to be the collection of open sets in Z which contain z.
Show that if we de¬ne a relation on X by U X V if V ⊇ U , then X is
a direction on X . Is it always true that two elements of X are comparable?
Let Z be de¬ned similarly. If f is a map from X to Z, show that
f (y) ’ z as y ’ x in the sense of De¬nition D.15 if and only if f (y) ’ —Z
as x ’ —X in the sense of De¬nition D.12.
The advantage of the approach given in Exercise D.16 is that it makes
no reference to the metric and raises the possibility of of doing analysis on
more general objects than metric spaces.
We close with a couple of interesting observations (it will be more conve-
nient to use De¬nition D.7 than our more general De¬nition D.12).
Exercise D.17. Suppose that is a direction on a non-empty set X and f
is a function from X to R.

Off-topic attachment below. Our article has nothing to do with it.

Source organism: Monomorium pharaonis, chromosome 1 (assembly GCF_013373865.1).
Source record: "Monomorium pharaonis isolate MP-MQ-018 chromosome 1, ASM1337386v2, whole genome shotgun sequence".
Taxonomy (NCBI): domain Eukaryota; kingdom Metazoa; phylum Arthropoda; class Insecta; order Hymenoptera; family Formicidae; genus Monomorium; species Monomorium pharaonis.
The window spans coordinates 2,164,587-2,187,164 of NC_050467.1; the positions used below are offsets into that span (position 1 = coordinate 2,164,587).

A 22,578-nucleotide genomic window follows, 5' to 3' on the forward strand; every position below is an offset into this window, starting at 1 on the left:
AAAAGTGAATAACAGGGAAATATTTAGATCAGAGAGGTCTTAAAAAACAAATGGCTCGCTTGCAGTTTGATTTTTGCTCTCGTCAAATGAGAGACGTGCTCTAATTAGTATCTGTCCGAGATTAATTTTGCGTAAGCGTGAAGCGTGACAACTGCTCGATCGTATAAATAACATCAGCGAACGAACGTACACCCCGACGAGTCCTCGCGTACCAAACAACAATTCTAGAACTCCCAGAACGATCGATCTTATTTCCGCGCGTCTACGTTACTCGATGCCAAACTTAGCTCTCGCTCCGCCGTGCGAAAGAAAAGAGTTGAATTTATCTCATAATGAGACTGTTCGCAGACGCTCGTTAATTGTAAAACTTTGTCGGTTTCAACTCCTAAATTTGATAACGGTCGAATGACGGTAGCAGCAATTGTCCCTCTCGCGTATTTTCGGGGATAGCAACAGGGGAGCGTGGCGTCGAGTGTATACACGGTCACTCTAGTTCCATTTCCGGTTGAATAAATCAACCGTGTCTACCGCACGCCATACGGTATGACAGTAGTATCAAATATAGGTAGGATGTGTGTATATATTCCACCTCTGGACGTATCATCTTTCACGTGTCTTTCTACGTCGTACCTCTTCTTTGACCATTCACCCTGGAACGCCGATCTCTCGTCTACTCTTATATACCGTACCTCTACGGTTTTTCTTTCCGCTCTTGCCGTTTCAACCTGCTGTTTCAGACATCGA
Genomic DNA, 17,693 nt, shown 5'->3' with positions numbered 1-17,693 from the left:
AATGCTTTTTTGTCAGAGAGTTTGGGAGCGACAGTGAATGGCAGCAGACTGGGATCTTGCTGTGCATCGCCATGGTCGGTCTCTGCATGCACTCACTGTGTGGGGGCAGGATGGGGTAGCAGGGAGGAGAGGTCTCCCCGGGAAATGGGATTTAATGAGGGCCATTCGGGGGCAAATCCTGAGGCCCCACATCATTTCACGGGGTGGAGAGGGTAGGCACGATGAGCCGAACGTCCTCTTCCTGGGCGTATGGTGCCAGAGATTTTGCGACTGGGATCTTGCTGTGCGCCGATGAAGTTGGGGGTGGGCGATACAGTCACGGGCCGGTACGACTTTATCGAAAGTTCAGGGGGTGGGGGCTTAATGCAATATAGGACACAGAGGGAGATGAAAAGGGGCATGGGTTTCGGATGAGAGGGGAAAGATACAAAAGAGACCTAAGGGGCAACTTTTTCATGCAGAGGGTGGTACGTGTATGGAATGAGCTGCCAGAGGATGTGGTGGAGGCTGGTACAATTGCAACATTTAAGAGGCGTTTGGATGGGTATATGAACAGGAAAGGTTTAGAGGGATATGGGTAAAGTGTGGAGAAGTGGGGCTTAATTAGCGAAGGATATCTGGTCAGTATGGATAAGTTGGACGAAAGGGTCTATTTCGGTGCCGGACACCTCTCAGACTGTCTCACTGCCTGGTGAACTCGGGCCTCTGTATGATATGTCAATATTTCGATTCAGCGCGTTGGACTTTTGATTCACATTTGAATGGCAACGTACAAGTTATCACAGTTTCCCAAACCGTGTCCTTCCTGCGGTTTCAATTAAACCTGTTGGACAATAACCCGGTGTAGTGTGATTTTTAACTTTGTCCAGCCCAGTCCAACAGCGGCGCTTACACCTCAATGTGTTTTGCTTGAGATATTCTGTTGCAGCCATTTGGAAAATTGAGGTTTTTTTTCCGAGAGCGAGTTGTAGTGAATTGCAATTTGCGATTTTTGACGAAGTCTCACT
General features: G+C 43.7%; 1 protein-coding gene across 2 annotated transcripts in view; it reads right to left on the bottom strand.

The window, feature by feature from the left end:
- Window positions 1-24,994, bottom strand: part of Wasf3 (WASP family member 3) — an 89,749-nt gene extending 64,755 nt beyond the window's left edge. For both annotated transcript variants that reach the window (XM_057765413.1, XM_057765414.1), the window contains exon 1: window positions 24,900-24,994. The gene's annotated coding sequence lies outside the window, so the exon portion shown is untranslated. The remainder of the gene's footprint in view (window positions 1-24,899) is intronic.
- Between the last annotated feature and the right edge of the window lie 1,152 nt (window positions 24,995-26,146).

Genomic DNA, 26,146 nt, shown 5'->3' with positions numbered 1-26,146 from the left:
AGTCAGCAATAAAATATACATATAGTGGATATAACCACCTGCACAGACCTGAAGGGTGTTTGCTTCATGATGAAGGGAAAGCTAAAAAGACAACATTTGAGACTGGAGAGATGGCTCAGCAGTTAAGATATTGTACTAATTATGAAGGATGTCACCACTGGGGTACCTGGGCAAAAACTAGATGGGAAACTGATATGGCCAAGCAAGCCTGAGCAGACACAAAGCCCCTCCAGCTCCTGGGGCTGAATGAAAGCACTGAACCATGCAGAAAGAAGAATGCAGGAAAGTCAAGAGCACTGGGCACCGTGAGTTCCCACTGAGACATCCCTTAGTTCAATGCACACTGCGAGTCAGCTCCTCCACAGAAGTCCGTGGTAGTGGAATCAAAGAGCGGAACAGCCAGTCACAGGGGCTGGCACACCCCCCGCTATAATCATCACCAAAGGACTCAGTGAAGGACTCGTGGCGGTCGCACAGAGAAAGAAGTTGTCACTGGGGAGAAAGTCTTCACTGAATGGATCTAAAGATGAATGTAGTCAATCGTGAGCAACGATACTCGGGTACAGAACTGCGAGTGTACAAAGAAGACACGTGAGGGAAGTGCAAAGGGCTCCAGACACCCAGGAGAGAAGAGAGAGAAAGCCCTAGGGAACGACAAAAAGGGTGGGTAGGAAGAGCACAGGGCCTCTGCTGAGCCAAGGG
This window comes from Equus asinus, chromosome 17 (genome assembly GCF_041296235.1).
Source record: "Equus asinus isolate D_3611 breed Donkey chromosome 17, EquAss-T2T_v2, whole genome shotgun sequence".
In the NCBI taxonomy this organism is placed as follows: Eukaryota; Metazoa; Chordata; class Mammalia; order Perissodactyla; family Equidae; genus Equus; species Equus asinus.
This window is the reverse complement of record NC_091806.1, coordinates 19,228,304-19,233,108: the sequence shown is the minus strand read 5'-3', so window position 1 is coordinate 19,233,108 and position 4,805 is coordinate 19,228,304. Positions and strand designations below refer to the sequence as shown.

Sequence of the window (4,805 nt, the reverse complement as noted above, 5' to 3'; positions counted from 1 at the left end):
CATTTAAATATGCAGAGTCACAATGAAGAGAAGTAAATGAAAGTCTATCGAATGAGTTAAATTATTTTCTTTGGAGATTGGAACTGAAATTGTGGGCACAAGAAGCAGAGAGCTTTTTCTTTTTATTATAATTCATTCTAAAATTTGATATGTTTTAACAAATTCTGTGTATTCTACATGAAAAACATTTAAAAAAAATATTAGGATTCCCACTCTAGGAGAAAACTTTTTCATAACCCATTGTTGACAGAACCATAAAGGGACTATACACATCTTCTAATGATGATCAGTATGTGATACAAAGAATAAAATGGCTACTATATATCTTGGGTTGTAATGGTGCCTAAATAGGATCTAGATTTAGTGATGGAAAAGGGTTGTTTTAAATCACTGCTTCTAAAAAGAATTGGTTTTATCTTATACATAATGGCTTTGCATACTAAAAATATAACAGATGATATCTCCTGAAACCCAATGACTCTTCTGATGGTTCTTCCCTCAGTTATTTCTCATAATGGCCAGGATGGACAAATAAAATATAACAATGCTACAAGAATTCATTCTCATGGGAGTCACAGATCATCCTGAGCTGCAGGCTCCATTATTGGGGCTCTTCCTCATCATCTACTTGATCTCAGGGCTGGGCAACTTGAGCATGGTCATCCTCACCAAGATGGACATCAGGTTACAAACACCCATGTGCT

Suppose that there exists an M ∈ R such that f (x) ¤ M for all x ∈ X and
suppose that f is ˜increasing™ in the sense that x y implies f (x) ¤ f (y).
Show that there exists an a ∈ F such that that f (x) ’ a with respect to the
direction .
[Hint. Think about the supremum.]
400 A COMPANION TO ANALYSIS

If the reader thinks about the matter she may recall points in the book
where such a result would have been useful.

Exercise D.18. Prove Lemma 9.2.2 using using Lemma D.17.

Exercise D.19. The result of Lemma D.17 is the generalisation of the state-
ment that every bounded increasing sequence in R has a limit. Find a similar
generalisation of the general principle of convergence. Use it to do Exer-